She'd wanted to stay in Seattle with Gladys. She'd intended spending the whole idyllic summer with M.C. They were going to fill the hours shopping, swimming, water skiing, discussing their upcoming junior year in high school, what colleges they'd send applications to, and whether Dennis G. Folgerty and Cindi Ann Manzanetti would still be an item next fall.
But, oh no. Good old Gladys, who'd been with them for as long as Randy could remember, needed a vacation. She planned to visit her sister in Arizona whom she hadn't seen in over five years. That was fine with Randy. Gladys could go. She deserved a break. That shouldn't have anything to do with her. She was sixteen, after all, and very capable of sticking a frozen dinner in the microwave and locking the door at night.
Even though Randy had begged and argued and cajoled, insisting that at sixteen, she could stay by herself--even get her own apartment, and why didn't he trust her since he was the one who raised her? Her dad hadn't budged. Her age and reliability didn't matter. It was time, he'd said, for her to meet her mother's family. She had aunts and uncles and cousins she didn't even know, and a grandmother who'd like to see her before she died. It was settled. Her uncle would meet her at the airport.
Playing her last card, she'd complained that it would be impossible for her to find this 'uncle' in a major airport since she'd no idea what he looked like, and wasn't going to walk around carrying a sign declaring her name in big, block letters. Her dad had only laughed. "Oh, Randy, Randy, you're priceless."
She'd come back with, "Priceless, am I? Jeez, Dad. Get serious. I don't even know these people. They're complete strangers."
"I know, my dear, and it's my fault," he'd sighed. "I take full blame for that." He ran a hand through his thick brown hair with the gray smudges at the temples and contrived to look crestfallen. "When your mother married me, I was living in Seattle so we settled here. Our life was busy ... what with my burgeoning law career ... and, well, let's just say we never seemed to have time to spend on traveling anywhere, not even to the East Coast. And, then, of course, there was the problem with your aunt. Your mother and she'd had a falling out. We didn't talk about it much. Your mother said the past was the past, and she only wanted to live for today and plan for tomorrow." At mention of her mother, his forehead had creased, making his heavy eyebrows look like a furry caterpillar.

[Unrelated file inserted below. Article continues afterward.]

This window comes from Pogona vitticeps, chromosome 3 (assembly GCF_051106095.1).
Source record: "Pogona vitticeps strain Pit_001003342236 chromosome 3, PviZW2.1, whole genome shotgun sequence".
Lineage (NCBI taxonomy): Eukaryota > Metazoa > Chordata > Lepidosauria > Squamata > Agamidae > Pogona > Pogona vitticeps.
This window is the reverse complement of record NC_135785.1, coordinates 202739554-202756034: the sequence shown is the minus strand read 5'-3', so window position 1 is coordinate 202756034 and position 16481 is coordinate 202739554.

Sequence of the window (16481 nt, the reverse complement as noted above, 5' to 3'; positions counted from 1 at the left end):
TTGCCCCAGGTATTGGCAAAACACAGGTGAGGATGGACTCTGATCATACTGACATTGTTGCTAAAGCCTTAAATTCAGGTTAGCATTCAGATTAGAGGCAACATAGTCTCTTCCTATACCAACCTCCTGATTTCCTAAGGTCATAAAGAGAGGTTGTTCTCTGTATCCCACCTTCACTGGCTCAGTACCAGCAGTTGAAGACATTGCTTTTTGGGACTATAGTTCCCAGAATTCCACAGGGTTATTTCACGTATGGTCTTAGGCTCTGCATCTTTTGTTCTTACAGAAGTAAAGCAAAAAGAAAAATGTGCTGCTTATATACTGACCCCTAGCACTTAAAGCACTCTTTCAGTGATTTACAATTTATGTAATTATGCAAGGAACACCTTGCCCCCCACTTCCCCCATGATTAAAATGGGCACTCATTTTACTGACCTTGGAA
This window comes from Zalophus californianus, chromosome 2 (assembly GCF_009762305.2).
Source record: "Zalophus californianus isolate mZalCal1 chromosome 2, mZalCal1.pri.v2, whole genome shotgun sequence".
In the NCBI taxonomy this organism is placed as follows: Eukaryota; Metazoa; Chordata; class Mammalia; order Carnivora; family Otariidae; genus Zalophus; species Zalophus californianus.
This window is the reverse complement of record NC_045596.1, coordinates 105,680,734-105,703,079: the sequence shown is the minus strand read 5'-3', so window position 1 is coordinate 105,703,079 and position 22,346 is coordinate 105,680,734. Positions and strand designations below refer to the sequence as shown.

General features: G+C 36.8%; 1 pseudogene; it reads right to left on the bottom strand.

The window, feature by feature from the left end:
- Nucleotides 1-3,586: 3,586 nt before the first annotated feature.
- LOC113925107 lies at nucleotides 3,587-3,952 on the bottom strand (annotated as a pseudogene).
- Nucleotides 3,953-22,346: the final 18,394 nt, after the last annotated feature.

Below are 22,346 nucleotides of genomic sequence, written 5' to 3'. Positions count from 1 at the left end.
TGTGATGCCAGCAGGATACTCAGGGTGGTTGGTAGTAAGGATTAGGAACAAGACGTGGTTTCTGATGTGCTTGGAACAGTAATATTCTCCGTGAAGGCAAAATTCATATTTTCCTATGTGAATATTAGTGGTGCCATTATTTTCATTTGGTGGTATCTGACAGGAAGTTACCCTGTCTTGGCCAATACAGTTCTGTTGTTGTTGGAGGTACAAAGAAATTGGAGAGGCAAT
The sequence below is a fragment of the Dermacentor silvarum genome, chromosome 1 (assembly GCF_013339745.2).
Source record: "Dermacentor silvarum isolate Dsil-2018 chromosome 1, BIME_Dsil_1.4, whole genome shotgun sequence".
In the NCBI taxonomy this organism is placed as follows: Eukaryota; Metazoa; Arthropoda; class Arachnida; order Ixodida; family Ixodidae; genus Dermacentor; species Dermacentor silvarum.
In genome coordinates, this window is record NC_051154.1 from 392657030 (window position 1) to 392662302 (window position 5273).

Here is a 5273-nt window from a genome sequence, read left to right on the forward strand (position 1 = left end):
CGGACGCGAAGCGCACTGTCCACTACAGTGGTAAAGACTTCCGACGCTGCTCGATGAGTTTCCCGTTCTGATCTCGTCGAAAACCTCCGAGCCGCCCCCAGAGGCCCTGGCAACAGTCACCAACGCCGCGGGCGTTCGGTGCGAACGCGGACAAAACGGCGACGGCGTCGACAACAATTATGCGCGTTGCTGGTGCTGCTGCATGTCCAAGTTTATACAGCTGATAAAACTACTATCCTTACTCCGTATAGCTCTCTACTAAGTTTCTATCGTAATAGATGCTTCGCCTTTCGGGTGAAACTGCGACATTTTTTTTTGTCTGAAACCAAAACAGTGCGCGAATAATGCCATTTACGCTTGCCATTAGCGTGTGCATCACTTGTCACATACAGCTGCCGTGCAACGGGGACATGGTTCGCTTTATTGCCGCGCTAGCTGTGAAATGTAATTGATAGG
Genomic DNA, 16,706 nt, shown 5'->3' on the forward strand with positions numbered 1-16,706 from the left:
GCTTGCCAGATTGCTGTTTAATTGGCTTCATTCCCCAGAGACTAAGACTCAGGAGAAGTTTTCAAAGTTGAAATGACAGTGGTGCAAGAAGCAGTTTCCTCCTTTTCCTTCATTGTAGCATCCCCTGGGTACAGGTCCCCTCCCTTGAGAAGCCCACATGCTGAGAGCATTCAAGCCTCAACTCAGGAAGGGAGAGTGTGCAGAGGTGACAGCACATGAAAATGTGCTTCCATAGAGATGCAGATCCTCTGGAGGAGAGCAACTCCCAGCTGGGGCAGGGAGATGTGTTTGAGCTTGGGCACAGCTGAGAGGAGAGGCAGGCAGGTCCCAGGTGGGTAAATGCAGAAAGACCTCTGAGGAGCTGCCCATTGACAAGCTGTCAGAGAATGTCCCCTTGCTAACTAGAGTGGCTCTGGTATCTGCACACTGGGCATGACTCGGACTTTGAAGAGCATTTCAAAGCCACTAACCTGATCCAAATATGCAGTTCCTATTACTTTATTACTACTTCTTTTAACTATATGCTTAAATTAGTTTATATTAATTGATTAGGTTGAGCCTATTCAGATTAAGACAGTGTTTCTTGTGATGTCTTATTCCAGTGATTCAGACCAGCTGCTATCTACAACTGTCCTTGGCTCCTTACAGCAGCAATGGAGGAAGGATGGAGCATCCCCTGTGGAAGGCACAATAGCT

She'd countered with, "So why are you making me go to a place my own mother hated?"
"I never said she hated it, Randy," he'd answered right back. "Your mother loved the old plantation house."
"Great. She loved the house but hated the people."
"Oh, Randy, be reasonable..." and he'd left it at that.
Now, as she leaned back against her seat and closed her eyes, the thought of meeting relatives who were absolute strangers bothered her more than she wanted to admit. They meant nothing to her. There was nothing to draw her thoughts their way, no mental images. She barely remembered her mother. Only a hazy picture of a woman rocking her in a huge wooden rocking chair tickled her memory. Whenever she caught a whiff of lilac perfume, the rocking chair memory teased her. It was never quite there--just a phantom-like thought that played hide-and-seek with her consciousness.
She had to empty her mind--think about something else. She put on the in-flight earphones and settled back to listen to music. No use worrying about it now. There'd be plenty of time when she arrived.
The flight to Atlanta went without incident although it was long and tedious sitting still for so long, and she was more than happy to disembark. A sauna greeted her as she stepped off the plane, however, and the sudden blast of hot, moist air shocked her. It felt like someone had thrown a heavy wool blanket over her, making it hard to breathe. So not Seattle. She wouldn't last the month. And wasn't Charleston supposed to be hotter than Atlanta, which sat at a relatively high altitude?
This is great, Dad, just great. Thanks a lot.